Sunday, January 5, 2014


The rules of a three-part structure are to provide background, explore the thesis, and resolve the central issue of the story.  This can be accomplished in a number of technical ways all of which have been endlessly explored and exploited.

It is the last part that I question.  Few activites in my life are ever so clearly resolved as a fairy tale's happily-ever-after.  Even when I've sold a story I want to change things again and only the pressure of publication dissuades me.  I've learned over the years that any resolution is merely the beginning of another issue: Marriage is not the culmination of a romance but merely the beginning of a relationship. Whether that relationship ends happily or not is something that must be dealt with continuously and too often, unsuccessfully.  No story ever ends in finality, else there would be no need for sequels.  Life it like that, an endless series of temporary resolutions that always give rise to new beginnings, new battles.  Even the aging princess of the tale must eventually contend with her overweight prince and her fractious teenagers in the happily-ever-after phase.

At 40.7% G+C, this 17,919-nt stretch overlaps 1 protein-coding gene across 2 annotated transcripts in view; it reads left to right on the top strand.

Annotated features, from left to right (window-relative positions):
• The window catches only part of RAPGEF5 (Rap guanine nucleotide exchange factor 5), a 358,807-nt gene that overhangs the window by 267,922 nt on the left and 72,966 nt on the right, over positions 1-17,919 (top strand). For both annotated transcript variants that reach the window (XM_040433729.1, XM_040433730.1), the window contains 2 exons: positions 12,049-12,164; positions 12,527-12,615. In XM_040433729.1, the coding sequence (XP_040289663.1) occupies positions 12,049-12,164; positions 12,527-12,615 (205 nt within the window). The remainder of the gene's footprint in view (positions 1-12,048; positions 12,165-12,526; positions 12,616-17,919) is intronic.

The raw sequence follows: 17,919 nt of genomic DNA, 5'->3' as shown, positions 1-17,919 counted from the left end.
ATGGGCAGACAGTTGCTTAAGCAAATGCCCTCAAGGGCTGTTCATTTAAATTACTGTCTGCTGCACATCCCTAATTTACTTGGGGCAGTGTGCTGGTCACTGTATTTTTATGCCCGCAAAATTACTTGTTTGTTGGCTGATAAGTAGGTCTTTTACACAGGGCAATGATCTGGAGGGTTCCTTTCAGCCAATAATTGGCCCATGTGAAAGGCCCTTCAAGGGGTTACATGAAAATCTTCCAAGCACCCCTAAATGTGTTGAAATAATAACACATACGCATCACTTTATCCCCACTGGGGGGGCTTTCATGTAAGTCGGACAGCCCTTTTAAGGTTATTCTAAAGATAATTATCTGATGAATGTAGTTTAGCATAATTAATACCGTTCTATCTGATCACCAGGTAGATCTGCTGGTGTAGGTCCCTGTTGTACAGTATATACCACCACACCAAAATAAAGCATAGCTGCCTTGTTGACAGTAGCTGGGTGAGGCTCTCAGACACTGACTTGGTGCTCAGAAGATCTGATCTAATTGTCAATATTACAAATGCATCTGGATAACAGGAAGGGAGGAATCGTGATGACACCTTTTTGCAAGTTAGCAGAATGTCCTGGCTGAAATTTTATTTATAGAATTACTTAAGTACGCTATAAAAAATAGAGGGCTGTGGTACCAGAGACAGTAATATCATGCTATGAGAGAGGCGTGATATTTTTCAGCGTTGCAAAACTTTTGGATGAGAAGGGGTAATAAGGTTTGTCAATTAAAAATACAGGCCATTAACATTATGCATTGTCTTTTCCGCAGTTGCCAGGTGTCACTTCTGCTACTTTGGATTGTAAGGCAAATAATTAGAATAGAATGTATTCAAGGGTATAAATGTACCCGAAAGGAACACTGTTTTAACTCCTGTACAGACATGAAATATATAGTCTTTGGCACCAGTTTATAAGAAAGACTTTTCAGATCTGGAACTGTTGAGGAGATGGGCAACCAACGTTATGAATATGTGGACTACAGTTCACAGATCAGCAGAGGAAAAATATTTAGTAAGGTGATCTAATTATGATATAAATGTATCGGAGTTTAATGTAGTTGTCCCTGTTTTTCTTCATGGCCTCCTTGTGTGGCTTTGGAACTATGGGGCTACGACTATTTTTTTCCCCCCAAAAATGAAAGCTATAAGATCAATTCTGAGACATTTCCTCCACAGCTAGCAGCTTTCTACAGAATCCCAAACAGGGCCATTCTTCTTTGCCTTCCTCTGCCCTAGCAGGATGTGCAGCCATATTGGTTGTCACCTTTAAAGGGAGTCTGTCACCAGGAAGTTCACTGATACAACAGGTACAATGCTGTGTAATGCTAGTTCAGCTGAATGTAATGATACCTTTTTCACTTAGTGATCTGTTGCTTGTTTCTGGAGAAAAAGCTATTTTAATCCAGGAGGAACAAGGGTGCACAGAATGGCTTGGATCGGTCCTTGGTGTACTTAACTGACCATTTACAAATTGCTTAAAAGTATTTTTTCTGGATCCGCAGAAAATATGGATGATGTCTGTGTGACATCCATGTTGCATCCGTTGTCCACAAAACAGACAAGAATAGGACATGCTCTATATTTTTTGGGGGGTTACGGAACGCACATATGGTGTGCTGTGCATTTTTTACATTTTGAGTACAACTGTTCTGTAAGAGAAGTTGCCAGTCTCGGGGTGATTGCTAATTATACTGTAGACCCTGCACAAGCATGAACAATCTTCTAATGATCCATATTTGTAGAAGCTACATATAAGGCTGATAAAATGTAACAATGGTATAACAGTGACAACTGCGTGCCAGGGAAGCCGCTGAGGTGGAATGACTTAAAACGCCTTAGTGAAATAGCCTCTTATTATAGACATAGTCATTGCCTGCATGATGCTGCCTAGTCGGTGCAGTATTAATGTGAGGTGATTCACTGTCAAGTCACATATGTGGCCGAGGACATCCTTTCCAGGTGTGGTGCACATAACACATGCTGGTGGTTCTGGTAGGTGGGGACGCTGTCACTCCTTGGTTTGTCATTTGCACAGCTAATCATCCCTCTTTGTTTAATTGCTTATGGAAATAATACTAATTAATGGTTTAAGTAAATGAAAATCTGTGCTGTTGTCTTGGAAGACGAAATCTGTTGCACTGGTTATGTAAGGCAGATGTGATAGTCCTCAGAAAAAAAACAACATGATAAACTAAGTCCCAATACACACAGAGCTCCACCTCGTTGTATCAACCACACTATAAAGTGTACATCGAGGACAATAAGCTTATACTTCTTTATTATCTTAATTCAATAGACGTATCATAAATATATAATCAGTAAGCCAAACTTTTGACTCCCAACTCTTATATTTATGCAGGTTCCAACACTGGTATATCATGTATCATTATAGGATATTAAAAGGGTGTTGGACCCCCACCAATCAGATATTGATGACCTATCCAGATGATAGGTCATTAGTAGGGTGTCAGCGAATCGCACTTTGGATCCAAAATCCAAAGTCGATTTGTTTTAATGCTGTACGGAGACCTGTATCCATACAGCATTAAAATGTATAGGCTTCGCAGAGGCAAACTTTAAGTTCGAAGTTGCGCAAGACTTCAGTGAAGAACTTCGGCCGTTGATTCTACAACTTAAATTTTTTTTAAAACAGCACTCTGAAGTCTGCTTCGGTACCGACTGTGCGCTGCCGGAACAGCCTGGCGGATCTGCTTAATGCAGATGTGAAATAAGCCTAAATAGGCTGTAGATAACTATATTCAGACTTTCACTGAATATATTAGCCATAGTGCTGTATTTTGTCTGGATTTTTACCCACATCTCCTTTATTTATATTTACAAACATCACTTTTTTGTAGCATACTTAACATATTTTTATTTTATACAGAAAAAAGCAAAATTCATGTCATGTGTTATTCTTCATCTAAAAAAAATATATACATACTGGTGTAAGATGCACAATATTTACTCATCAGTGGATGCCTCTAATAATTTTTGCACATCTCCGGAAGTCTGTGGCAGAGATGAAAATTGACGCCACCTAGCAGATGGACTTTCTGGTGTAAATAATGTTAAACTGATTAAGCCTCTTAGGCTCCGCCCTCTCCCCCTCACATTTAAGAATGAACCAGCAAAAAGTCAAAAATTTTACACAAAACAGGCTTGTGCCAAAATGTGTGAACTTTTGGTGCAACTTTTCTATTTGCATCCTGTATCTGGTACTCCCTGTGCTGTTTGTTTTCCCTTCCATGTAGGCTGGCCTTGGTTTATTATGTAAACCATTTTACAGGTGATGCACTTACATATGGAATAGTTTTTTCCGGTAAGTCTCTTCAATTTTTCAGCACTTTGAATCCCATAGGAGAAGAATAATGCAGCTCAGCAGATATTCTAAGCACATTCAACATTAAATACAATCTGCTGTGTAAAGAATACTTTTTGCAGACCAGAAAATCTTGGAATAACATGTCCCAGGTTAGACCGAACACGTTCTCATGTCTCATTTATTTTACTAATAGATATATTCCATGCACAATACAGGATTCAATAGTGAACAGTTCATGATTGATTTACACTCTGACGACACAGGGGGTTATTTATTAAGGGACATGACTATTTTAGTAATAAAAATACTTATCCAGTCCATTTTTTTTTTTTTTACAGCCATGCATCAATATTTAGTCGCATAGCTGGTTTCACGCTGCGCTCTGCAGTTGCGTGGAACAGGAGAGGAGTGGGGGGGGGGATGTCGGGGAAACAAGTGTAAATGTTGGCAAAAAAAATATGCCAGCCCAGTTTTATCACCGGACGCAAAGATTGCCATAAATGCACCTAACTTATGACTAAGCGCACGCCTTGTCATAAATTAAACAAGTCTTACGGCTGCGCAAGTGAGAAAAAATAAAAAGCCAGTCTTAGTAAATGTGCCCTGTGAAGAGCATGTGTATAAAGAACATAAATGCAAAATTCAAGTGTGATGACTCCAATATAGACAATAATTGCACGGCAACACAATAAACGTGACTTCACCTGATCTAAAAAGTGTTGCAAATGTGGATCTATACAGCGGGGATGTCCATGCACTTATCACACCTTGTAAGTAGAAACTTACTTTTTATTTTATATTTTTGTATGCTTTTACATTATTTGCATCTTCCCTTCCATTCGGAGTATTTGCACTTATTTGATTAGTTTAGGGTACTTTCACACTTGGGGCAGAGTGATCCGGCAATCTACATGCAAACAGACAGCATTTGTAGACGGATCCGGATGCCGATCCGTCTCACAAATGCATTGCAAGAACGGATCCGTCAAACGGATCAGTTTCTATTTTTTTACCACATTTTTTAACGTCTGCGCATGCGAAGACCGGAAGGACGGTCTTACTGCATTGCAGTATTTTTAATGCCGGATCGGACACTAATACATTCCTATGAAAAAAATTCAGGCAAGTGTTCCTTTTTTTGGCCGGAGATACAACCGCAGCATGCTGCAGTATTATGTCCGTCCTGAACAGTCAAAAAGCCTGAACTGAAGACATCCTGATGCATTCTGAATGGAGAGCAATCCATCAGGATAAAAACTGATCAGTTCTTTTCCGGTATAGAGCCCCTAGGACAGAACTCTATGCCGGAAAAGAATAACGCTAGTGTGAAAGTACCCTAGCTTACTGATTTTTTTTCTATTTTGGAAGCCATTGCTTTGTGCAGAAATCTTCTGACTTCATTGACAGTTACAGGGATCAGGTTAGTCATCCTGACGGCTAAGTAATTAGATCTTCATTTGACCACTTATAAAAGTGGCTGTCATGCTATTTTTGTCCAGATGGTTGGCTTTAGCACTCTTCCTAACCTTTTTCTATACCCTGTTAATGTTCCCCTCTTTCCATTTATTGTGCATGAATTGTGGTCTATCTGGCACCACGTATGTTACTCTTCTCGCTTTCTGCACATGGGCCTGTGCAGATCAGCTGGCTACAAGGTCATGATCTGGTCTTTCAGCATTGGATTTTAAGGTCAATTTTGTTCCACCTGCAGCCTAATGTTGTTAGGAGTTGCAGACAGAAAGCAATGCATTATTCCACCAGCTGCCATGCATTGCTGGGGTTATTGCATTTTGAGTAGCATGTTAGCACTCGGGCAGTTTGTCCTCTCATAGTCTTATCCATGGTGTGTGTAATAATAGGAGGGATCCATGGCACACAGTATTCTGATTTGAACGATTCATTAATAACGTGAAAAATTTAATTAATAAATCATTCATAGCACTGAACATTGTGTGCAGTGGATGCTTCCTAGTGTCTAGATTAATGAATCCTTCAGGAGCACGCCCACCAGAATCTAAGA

Resolution is an illusion then, an artificial element forced into a story to solve a specific phase of a problem. Writers contort themselves in strange ways to resolve all the plot points, often abusing logic and human nature to wrest some sort of solution from their draft.

But can a story without resolution, and I include those where the protagonist accepts that they cannot change anything, satisfy the reader?  Until that question can be answered I will continue to plod onwards, creating resolutions that deceive the reader into believing things are nicely tied up.


No comments:

Post a Comment

Thanks for reading my blog!